When Melinda Richter began her post-secondary education in religious studies nearly seven years ago, she didn’t expect the journey through higher learning would ultimately leave her wracked with indecision. But that’s exactly what happened when, after four years at Wilfrid Laurier University in Waterloo, Ont., she found her learning experience didn’t conclude with a career path revelation.
“I was really lost,” the 25-year-old student said. “I thought ‘Maybe I should go get a business degree, so I can open up a shop or have a store and sell religious artifacts.'”
So she hit the academic snooze button, taking a year off from school to regroup before enrolling at the University of Toronto for a master’s degree in religious studies — another decision she later decided wasn’t fulfilling all of her goals.
The latest census figures released Tuesday show that Richter is part of a growing number of young Canadians who are better educated than their parents. Statistics Canada says the number of university graduates has jumped 24 per cent since 2001, according to the latest results. About 29 per cent of young adults between 25 and 34 years old had a university degree in 2006 — far ahead of the 18 per cent of adults aged 55 to 64. College graduates were also higher with 23 per cent of young adults holding a college diploma, compared to 16 per cent of the older age group.
What’s unclear is whether accumulating more degrees, putting off full-time employment and delaying marriage, children and mortgages is making this generation any happier, let alone more successful. Sociologists and some parents wonder whether the dogged pursuit of education by Canada’s young people is taking its toll on traditional maturation.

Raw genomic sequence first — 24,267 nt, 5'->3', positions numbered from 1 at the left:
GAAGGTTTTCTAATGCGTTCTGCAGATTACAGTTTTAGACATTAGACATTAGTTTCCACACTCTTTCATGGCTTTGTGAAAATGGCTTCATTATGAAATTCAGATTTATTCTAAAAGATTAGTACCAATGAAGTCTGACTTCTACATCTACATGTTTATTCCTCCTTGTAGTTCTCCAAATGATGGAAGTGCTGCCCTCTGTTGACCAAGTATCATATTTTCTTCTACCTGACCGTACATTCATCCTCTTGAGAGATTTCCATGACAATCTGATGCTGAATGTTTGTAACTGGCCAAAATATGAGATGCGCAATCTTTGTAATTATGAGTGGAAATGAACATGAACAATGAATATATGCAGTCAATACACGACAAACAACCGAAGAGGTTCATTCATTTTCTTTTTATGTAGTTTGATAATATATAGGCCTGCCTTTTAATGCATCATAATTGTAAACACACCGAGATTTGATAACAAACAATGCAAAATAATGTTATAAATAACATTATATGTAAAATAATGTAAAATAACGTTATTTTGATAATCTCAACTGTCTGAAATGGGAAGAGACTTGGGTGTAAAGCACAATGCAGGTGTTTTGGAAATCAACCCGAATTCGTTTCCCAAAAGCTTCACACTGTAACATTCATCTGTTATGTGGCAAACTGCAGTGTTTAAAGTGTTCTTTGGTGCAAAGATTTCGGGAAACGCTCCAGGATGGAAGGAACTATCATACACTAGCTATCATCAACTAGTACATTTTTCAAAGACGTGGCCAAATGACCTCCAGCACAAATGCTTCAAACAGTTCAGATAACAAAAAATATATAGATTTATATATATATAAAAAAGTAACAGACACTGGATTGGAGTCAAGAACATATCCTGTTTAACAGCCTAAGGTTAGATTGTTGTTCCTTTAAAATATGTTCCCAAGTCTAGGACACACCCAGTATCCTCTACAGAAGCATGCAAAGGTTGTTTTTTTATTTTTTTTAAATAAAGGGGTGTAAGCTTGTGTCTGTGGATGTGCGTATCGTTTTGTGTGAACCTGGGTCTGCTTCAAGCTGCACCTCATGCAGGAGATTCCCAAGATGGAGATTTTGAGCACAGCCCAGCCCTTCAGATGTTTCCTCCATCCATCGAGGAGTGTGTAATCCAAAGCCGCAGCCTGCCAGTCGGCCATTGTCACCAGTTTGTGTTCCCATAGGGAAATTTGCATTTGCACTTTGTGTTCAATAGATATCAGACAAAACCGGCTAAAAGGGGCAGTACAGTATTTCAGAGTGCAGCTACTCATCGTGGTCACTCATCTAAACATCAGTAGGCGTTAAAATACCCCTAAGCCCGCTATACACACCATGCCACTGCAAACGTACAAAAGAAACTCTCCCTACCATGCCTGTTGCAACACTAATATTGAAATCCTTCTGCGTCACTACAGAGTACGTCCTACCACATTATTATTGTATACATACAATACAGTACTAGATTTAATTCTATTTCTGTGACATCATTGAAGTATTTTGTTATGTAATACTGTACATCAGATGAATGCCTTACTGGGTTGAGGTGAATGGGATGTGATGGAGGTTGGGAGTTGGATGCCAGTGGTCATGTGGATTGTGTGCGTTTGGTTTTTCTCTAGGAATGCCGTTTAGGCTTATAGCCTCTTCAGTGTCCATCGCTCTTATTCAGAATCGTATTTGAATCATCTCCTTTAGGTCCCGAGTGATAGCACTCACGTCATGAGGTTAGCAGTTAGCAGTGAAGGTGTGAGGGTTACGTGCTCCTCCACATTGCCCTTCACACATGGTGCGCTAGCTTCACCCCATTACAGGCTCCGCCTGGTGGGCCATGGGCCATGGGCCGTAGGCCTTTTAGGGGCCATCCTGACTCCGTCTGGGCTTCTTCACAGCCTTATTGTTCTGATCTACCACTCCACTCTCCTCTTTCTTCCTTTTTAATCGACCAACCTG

“People put off family formation, live at home longer and the question becomes ‘Does that mean that they’re not yet adults?’,” said Penny Milton, chief executive officer of the Canadian Education Association. “There is a new phase of development going on that we might call pre-adulthood.”
Milton says this doesn’t necessarily mean young Canadians aren’t as happy or successful as their parents. But it does signal a change in what young people value. For many, the brass ring is no longer a high paying job that will catapult them into the corner office as they begin to accumulate wealth and stability. “There’s a quality of life aspect which is gaining much more prominence,” said Milton.
Young people are also opting against pursuing the trade degrees that defined their parent’s generation. Only 10 per cent of people between 25 and 34 years old had trade certificates, compared with 13 per cent of 55 to 64 year olds, Statistics Canada reported.
The education shift became glaringly apparent for John Baxter, 59, after his two sons enrolled in university. Born shortly after the end of the Second World War, Baxter started his career after spending two-and-a-half years at a technical training school. He was hired as a telecom technician even before he graduated, in the early 1970s, and still works in the field as a senior project manager. “In my case, only my mom was working so I needed to get out and start working,” Baxter said.